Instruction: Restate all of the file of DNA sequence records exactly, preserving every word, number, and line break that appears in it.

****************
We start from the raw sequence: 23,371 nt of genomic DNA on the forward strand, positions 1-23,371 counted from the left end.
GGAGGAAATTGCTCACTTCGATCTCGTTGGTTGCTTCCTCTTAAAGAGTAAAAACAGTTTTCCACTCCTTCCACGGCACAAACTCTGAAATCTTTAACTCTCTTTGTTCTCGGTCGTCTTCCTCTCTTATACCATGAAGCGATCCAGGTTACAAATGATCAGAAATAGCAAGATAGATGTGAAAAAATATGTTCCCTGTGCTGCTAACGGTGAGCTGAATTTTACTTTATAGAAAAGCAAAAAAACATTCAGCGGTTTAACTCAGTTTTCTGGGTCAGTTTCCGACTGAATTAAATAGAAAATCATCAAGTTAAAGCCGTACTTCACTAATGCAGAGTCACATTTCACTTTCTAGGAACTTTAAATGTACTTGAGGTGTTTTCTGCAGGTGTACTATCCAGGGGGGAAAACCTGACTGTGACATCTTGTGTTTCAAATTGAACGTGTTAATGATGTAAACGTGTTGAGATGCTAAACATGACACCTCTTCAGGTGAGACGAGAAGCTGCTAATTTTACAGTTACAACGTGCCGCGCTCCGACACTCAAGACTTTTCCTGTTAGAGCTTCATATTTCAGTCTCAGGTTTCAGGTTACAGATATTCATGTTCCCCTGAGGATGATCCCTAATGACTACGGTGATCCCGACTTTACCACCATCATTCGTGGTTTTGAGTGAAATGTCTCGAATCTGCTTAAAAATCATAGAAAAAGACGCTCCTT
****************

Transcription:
We start from the raw sequence: 23,371 nt of genomic DNA on the forward strand, positions 1-23,371 counted from the left end.
GGAGGAAATTGCTCACTTCGATCTCGTTGGTTGCTTCCTCTTAAAGAGTAAAAACAGTTTTCCACTCCTTCCACGGCACAAACTCTGAAATCTTTAACTCTCTTTGTTCTCGGTCGTCTTCCTCTCTTATACCATGAAGCGATCCAGGTTACAAATGATCAGAAATAGCAAGATAGATGTGAAAAAATATGTTCCCTGTGCTGCTAACGGTGAGCTGAATTTTACTTTATAGAAAAGCAAAAAAACATTCAGCGGTTTAACTCAGTTTTCTGGGTCAGTTTCCGACTGAATTAAATAGAAAATCATCAAGTTAAAGCCGTACTTCACTAATGCAGAGTCACATTTCACTTTCTAGGAACTTTAAATGTACTTGAGGTGTTTTCTGCAGGTGTACTATCCAGGGGGGAAAACCTGACTGTGACATCTTGTGTTTCAAATTGAACGTGTTAATGATGTAAACGTGTTGAGATGCTAAACATGACACCTCTTCAGGTGAGACGAGAAGCTGCTAATTTTACAGTTACAACGTGCCGCGCTCCGACACTCAAGACTTTTCCTGTTAGAGCTTCATATTTCAGTCTCAGGTTTCAGGTTACAGATATTCATGTTCCCCTGAGGATGATCCCTAATGACTACGGTGATCCCGACTTTACCACCATCATTCGTGGTTTTGAGTGAAATGTCTCGAATCTGCTTAAAAATCATAGAAAAAGACGCTCCTT